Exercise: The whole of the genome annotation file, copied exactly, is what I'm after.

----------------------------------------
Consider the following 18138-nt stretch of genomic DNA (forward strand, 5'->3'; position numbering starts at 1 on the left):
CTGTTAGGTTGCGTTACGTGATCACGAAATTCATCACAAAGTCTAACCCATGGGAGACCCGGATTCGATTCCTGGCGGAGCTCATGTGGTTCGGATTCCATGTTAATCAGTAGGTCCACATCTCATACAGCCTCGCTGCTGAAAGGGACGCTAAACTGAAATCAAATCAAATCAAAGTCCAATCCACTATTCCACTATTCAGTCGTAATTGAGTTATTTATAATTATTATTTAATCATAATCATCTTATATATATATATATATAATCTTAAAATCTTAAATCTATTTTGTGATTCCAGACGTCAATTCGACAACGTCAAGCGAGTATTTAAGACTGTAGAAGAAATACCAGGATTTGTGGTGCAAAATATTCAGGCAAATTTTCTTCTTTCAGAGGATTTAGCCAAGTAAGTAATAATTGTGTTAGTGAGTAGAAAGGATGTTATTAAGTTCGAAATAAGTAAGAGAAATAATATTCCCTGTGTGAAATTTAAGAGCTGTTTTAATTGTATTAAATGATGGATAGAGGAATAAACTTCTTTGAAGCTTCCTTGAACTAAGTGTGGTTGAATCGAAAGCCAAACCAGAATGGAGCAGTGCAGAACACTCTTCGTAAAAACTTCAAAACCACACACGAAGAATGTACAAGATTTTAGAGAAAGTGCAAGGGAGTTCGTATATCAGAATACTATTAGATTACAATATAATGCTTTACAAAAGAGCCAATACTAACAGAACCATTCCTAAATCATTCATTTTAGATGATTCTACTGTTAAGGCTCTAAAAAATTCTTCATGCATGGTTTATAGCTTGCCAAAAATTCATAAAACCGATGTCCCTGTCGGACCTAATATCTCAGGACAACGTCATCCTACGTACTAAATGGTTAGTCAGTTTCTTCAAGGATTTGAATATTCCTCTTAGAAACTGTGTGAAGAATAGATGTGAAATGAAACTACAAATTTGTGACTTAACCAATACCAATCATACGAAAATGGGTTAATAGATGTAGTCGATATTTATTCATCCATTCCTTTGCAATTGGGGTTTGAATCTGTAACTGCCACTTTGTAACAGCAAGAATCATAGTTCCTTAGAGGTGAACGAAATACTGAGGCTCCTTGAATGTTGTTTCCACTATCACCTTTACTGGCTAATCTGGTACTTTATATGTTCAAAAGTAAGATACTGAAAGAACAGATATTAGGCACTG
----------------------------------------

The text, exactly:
Consider the following 18138-nt stretch of genomic DNA (forward strand, 5'->3'; position numbering starts at 1 on the left):
CTGTTAGGTTGCGTTACGTGATCACGAAATTCATCACAAAGTCTAACCCATGGGAGACCCGGATTCGATTCCTGGCGGAGCTCATGTGGTTCGGATTCCATGTTAATCAGTAGGTCCACATCTCATACAGCCTCGCTGCTGAAAGGGACGCTAAACTGAAATCAAATCAAATCAAAGTCCAATCCACTATTCCACTATTCAGTCGTAATTGAGTTATTTATAATTATTATTTAATCATAATCATCTTATATATATATATATATAATCTTAAAATCTTAAATCTATTTTGTGATTCCAGACGTCAATTCGACAACGTCAAGCGAGTATTTAAGACTGTAGAAGAAATACCAGGATTTGTGGTGCAAAATATTCAGGCAAATTTTCTTCTTTCAGAGGATTTAGCCAAGTAAGTAATAATTGTGTTAGTGAGTAGAAAGGATGTTATTAAGTTCGAAATAAGTAAGAGAAATAATATTCCCTGTGTGAAATTTAAGAGCTGTTTTAATTGTATTAAATGATGGATAGAGGAATAAACTTCTTTGAAGCTTCCTTGAACTAAGTGTGGTTGAATCGAAAGCCAAACCAGAATGGAGCAGTGCAGAACACTCTTCGTAAAAACTTCAAAACCACACACGAAGAATGTACAAGATTTTAGAGAAAGTGCAAGGGAGTTCGTATATCAGAATACTATTAGATTACAATATAATGCTTTACAAAAGAGCCAATACTAACAGAACCATTCCTAAATCATTCATTTTAGATGATTCTACTGTTAAGGCTCTAAAAAATTCTTCATGCATGGTTTATAGCTTGCCAAAAATTCATAAAACCGATGTCCCTGTCGGACCTAATATCTCAGGACAACGTCATCCTACGTACTAAATGGTTAGTCAGTTTCTTCAAGGATTTGAATATTCCTCTTAGAAACTGTGTGAAGAATAGATGTGAAATGAAACTACAAATTTGTGACTTAACCAATACCAATCATACGAAAATGGGTTAATAGATGTAGTCGATATTTATTCATCCATTCCTTTGCAATTGGGGTTTGAATCTGTAACTGCCACTTTGTAACAGCAAGAATCATAGTTCCTTAGAGGTGAACGAAATACTGAGGCTCCTTGAATGTTGTTTCCACTATCACCTTTACTGGCTAATCTGGTACTTTATATGTTCAAAAGTAAGATACTGAAAGAACAGATATTAGGCACTG